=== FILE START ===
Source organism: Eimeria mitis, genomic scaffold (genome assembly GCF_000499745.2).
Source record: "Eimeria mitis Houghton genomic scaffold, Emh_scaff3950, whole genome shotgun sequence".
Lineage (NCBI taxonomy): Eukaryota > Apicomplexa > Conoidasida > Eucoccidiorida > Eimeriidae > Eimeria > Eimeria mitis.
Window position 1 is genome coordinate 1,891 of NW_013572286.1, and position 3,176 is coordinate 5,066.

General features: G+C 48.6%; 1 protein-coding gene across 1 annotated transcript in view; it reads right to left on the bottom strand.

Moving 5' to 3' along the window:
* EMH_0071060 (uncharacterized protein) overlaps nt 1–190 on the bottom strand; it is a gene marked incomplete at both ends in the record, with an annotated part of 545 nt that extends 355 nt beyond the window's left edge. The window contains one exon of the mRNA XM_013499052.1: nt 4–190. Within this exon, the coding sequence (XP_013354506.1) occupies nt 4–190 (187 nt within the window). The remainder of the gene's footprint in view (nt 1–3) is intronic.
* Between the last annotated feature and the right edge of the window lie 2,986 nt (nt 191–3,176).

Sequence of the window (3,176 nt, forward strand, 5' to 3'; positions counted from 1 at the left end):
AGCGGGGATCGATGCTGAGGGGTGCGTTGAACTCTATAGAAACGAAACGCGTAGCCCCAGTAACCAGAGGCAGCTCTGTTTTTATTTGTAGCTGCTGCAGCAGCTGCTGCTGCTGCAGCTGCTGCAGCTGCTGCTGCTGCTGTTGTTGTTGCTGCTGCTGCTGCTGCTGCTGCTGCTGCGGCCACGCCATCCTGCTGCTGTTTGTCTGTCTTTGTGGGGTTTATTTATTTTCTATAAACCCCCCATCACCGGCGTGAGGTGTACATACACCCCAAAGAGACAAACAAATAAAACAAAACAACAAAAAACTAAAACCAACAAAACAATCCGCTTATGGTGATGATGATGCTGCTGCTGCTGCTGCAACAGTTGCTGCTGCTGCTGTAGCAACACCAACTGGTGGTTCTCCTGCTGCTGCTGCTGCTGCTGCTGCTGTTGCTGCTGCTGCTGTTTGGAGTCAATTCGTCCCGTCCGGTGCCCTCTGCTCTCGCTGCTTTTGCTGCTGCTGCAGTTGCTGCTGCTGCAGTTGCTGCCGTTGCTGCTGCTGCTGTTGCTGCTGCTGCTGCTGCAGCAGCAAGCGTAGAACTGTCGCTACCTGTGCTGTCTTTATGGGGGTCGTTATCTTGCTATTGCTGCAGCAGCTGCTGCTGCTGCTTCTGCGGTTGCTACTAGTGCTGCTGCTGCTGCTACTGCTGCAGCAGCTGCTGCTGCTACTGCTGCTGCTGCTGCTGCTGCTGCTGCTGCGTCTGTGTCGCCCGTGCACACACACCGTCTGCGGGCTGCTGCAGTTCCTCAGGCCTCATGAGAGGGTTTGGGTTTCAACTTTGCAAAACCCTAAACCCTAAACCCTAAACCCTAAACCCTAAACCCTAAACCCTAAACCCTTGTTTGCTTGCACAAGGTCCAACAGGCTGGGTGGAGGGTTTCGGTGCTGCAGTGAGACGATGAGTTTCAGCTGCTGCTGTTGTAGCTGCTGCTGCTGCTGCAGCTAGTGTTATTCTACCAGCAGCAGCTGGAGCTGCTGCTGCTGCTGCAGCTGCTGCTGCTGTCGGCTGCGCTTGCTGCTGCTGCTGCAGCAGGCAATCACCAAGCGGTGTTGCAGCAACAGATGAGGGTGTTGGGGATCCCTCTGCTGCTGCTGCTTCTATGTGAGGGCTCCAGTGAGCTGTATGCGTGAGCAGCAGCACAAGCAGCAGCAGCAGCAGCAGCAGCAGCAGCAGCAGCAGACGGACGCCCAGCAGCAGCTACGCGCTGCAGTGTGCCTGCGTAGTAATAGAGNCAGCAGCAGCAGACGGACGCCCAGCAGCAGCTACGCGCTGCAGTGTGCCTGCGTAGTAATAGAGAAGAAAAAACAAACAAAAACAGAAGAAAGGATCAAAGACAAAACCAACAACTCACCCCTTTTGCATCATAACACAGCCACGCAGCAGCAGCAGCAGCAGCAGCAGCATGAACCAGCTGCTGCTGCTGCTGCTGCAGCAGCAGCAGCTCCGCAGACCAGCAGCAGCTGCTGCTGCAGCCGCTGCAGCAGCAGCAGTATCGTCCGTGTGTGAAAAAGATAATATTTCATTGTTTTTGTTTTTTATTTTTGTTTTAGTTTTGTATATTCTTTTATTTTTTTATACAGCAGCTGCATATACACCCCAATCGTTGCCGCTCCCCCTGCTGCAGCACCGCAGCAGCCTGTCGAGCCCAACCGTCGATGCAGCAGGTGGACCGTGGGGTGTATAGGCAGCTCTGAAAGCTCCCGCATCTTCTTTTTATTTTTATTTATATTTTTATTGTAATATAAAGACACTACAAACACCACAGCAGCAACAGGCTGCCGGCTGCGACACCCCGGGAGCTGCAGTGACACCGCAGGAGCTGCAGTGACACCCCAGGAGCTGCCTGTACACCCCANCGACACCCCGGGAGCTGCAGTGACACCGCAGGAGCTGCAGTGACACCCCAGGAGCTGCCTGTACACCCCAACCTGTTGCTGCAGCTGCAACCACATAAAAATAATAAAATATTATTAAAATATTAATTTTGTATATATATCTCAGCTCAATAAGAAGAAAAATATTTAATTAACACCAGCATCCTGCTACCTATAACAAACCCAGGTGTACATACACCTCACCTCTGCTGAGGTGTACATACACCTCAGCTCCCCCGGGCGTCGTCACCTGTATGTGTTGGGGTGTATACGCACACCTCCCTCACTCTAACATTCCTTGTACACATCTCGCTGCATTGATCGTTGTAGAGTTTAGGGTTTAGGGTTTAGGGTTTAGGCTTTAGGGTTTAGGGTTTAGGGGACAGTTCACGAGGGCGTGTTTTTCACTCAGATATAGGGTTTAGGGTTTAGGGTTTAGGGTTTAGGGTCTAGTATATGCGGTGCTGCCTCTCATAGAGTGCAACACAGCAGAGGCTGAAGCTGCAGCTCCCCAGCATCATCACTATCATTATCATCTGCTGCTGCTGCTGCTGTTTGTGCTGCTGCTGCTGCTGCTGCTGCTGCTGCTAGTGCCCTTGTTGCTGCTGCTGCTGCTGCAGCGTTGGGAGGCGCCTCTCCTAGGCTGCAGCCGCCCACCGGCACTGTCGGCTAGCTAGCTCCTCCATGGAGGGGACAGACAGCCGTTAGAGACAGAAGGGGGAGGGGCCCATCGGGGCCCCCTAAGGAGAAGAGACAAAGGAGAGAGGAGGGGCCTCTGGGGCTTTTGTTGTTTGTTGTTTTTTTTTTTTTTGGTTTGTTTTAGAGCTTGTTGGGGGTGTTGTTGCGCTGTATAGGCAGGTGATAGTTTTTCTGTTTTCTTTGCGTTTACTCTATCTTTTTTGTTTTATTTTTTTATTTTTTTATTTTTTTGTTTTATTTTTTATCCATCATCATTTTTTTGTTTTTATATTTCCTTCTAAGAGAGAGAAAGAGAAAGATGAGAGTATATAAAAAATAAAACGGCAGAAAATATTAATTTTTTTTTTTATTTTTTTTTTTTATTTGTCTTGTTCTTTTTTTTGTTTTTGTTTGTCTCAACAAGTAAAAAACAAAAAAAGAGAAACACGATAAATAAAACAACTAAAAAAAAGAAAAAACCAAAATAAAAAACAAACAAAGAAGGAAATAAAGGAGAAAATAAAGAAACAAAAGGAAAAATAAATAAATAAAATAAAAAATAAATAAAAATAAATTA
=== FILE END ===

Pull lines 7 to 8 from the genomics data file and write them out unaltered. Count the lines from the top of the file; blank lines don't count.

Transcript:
* EMH_0071060 (uncharacterized protein) overlaps nt 1–190 on the bottom strand; it is a gene marked incomplete at both ends in the record, with an annotated part of 545 nt that extends 355 nt beyond the window's left edge. The window contains one exon of the mRNA XM_013499052.1: nt 4–190. Within this exon, the coding sequence (XP_013354506.1) occupies nt 4–190 (187 nt within the window). The remainder of the gene's footprint in view (nt 1–3) is intronic.
* Between the last annotated feature and the right edge of the window lie 2,986 nt (nt 191–3,176).